Much of his motion is a political screed attacking the prosecution and echoing Trump’s arguments that the defendants are being prosecuted simply for exercising their First Amendment rights to contest the election results. It calls the indictment a “massive and grotesque abuse of prosecutorial power.”
Clark’s underlying argument actually has some surface appeal, given his total lack of contact with Georgia. But because he is charged as part of the overarching RICO conspiracy that includes many who did act in Georgia, his motion likely will fail. The co-conspirators are legally responsible for each other’s actions. That’s one benefit of the RICO charge for the prosecution: the ability to bring all members of a wide-ranging conspiracy into a single courtroom. It’s also one thing that makes RICO controversial.
Election Denial as a Defense: On Friday Judge McAfee held a hearing on a motion by one defendant, Harrison Floyd, who argues he has a right to subpoena voluminous election records from Fulton County and the state of Georgia. The charges against Floyd (and others) stem in part from allegations that they knowingly spread false claims about election fraud in the aftermath of the 2020 election. Floyd wants to defend against those charges by arguing that the claims weren’t false: that there was indeed widespread fraud that cost Trump the election. To try to prove that, he wants access to voting machine records, absentee ballots, and much more.
Georgia courts and government officials - including the Republican Secretary of State - uniformly rejected the allegations of voter fraud in the weeks following the election. There were recounts, investigations, and lawsuits, and nothing was found to undermine the election results. It seems unlikely Judge McAfee will want to let Floyd relitigate all those claims, especially given the burdensome amount of material the state would have to produce, including confidential voter information. But he’s taken the matter under advisement for now.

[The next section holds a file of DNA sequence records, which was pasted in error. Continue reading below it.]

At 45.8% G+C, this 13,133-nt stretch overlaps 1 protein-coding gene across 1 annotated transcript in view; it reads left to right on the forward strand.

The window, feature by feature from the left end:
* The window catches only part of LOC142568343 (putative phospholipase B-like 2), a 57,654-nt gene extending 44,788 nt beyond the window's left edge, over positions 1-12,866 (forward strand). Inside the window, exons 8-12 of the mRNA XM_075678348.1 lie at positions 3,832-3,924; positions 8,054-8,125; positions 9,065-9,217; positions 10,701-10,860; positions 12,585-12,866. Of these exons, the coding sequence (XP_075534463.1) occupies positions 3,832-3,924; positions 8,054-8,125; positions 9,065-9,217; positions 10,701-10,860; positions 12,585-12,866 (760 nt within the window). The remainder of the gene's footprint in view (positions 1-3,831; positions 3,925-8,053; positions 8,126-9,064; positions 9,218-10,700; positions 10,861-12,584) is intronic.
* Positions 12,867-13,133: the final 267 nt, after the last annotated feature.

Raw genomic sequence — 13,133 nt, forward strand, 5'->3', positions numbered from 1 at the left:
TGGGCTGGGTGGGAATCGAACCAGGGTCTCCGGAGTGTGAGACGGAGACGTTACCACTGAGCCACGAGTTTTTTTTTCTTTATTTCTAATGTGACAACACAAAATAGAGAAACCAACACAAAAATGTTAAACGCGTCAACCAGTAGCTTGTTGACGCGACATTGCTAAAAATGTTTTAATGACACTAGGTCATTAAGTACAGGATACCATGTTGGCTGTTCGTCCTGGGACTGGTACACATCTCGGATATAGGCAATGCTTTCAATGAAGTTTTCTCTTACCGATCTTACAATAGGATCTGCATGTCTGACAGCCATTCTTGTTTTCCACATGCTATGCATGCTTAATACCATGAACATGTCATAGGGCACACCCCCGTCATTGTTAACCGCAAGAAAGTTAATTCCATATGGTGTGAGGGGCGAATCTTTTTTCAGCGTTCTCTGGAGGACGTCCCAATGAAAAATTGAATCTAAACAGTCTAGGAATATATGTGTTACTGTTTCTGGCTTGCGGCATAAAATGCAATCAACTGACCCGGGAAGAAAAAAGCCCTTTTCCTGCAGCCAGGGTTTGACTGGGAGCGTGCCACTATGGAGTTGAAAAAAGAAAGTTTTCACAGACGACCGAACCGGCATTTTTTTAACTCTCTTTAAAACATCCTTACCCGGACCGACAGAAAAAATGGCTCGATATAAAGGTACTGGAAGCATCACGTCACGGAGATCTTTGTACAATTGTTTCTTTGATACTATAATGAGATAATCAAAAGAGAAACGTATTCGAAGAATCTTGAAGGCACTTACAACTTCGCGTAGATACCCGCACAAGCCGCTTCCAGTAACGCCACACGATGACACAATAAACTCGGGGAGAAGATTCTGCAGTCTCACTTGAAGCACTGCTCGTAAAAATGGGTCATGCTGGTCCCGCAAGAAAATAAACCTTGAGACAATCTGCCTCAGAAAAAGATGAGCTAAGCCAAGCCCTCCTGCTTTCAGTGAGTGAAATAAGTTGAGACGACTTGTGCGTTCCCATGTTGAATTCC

New York State Case - Hush Money/False Business Records
Another quiet week in the New York state case, with no sign of activity. We are still waiting for the government’s response to Trump’s motion to dismiss the case on multiple grounds. For now, the trial is still set for March 25, 2024.
Other White Collar News
SBF Found Guilty
On Friday a jury in Manhattan found FTX co-founder Sam Bankman-Fried guilty on seven counts of fraud, conspiracy, and money laundering. The jury deliberated less than five hours after a month-long trial, suggesting it found the evidence pretty overwhelming.
SBF Arrives at Court (Credit: Michael M. Santiago/Getty Images)
SBF is the millennial Bernie Madoff, who defrauded depositors in his cryptocurrency exchange, investors, and lenders of nearly $10 billion by misappropriating funds to spend on a lavish lifestyle that included real estate, speculative investments, and illegal political donations.
This was a pretty spectacular fall from grace. Just a couple of years ago SBF was being hailed as the crypto boy wonder and gracing the cover of Forbes magazine, while FTX purchased Super Bowl ads and stadium naming rights and featured high-profile celebrity endorsements. Now he faces decades in prison.
Damian Williams, the U.S. Attorney for the Southern District of New York, summed this case up nicely in a statement: “The cryptocurrency industry might be new; players like Sam Bankman-Fried might be new. But this kind of fraud, this kind of corruption, is as old as time.” That’s exactly right. This case wasn’t really about crypto, it was simply about fraud. Crypto just provided a new vehicle for the oldest scams in the book.